ISLAMABAD: India has shifted the conflict to sub-conventional level by resorting to use of terrorism and proxies against Pakistan after realizing that conventional war is inconceivable due to its nuclear capabilities.
This was stated by Adviser National Command Authority Lt Gen (R) Khalid Kidwai while speaking at the 6th Workshop on ‘Defence, Deterrence and Stability in South Asia’, which was jointly organized by Islamabad-based Center for International Strategic Studies (CISS) and International Institute for Strategic Studies (IISS), London.
The workshop, which was participated by diplomats, academics and analysts of strategic issues, deliberated on regional issues, including Pakistan’s relations with the United States and India, security in Indian and Pacific Ocean regions, and shifts and trends in nuclear doctrine and deterrence.
“Because of mutually assured destruction there is unlikelihood of a hot war or a conventional war and therefore the conflict has shifted towards sub-conventional level. As of now, that could be seen in full play at our Western borders,” Gen Kidwai said recalling the public pronouncements by Indian leadership of using terrorism to destabilize Pakistan.
“An announced sub-conventional direction has been taken by India,” he underscored adding that the region was now entering “cold war era for regional supremacy creation of proxies.”
Kidwai credited the reduction in chances of convention war to Pakistan’s ‘robust nuclear capability’ and the policy of ‘Full Spectrum Deterrence’. “The era of conventional hot wars is behind us. India can generate as much heat as it likes on Line of Control, including phantom surgical strikes from time to time, which in any case would be strongly retaliated by Pakistan and that’s about it,” he said.
He also explained the salient features of Full Spectrum Deterrence policy, which envisaged possession of a full range of nuclear weapons that could reach every part of the Indian territory; having enough yield and numbers to deter rival from its policy of massive retaliation; and having liberty of picking targets including counter-value, counter-force and battlefield.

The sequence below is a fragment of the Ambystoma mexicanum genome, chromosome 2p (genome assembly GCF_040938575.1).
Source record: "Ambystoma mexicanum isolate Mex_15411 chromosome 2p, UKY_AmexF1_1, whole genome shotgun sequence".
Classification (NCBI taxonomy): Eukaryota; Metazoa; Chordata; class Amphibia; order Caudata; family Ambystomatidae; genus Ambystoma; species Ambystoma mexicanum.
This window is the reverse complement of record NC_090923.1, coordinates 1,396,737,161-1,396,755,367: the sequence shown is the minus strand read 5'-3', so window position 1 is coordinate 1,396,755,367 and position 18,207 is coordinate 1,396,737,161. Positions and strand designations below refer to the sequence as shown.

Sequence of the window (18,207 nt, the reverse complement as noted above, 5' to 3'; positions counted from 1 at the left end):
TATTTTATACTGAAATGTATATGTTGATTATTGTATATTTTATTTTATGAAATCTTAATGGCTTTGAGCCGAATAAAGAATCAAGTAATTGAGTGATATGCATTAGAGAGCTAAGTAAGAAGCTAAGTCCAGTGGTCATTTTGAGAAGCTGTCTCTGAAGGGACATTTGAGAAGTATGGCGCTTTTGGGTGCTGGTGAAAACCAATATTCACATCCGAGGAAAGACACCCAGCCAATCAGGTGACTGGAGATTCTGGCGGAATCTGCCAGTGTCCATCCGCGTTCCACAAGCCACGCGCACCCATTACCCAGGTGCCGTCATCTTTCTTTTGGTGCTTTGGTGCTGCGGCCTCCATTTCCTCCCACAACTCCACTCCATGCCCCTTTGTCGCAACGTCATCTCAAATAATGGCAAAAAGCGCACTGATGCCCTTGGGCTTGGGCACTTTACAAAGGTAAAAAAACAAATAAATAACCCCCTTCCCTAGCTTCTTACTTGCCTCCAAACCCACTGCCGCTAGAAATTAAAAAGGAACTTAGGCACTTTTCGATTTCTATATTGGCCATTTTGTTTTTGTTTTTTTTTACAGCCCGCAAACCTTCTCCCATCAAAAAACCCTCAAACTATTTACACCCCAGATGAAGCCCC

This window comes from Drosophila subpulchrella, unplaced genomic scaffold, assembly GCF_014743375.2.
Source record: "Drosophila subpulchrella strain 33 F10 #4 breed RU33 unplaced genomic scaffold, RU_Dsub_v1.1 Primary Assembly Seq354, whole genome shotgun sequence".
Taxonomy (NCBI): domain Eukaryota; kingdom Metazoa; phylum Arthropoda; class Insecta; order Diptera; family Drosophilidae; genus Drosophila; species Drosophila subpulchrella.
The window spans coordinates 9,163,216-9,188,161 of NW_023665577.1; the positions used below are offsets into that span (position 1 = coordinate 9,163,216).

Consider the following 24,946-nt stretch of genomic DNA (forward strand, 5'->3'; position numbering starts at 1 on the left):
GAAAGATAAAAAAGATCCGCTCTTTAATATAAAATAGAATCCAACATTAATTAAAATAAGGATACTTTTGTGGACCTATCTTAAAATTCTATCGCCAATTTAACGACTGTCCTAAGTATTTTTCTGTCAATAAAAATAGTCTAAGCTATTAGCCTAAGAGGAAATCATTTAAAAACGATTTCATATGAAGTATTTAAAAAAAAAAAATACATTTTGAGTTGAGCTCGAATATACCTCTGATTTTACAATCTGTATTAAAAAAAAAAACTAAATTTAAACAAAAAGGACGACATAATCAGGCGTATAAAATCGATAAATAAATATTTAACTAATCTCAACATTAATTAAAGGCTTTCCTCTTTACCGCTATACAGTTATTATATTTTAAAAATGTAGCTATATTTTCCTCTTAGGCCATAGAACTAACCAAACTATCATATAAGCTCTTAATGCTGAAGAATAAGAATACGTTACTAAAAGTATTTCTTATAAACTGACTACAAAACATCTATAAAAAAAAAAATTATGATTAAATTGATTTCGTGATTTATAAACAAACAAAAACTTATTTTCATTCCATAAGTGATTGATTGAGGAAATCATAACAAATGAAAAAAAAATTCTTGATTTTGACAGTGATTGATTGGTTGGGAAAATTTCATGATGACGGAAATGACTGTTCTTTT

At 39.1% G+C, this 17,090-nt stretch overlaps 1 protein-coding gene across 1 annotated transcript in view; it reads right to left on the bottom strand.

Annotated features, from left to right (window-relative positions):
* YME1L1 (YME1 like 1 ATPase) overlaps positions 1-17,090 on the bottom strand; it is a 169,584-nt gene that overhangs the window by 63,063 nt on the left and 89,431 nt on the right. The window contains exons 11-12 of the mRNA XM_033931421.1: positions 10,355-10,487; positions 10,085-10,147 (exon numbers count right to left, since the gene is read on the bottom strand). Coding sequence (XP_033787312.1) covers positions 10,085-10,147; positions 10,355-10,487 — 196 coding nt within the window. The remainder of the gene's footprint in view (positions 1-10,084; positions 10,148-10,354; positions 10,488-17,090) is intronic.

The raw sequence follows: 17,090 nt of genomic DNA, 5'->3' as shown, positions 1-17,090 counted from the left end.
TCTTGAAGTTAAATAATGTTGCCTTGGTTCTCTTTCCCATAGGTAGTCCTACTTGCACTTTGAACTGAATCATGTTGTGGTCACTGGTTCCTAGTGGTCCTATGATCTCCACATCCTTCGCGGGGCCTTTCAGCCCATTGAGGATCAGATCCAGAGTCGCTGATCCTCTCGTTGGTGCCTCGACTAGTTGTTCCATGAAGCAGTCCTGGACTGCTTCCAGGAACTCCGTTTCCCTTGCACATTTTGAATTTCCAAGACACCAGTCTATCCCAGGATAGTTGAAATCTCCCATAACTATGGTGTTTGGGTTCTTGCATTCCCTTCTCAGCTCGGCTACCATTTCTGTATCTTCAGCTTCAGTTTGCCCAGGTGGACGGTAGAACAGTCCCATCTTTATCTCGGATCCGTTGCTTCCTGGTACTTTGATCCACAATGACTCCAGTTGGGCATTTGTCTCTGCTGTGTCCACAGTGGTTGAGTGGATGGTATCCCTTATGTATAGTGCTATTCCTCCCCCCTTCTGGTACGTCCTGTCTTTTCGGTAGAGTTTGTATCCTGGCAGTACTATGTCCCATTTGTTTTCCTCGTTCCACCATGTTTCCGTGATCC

Speaking about Pakistan’s nuclear capabilities, he said the country was self-reliant in nuclear field. “There are no aggressive overtones to our capability; the over-arching policy is Full Spectrum Deterrence, but within the larger philosophy of Credible Minimum Deterrence. Pakistan will maintain peace and security in South Asia with adequate level of armaments at all tiers: strategic, operational and tactical,” he maintained.
The NCA adviser renewed the call for resolution of disputes in the region saying as long as that was not done, the region would remain in flux alternating between “strategic stability and instability”. Fragile peace in the meantime, he believed, would be maintained through defense and deterrence postures.
Emphasizing that Pakistan made the right choices while tackling the threats to its security, he said, “Pakistan will find itself on the right side of the history; the coming decades are likely to validate this.”
Team Leader IISS Desmond Bowen spoke about the difference in understanding of deterrence in the West and South Asia. He also underlined the risks associated with the nuclear capability.
CISS Executive Director Amb Sarwar Naqvi gave an overview of the regional trends. He observed that Pakistan was deeply skeptical of President Trump’s South Asia policy. Meanwhile, in relations with India, he noted, the stalemate was persisting.
Story first published: 6th December 2017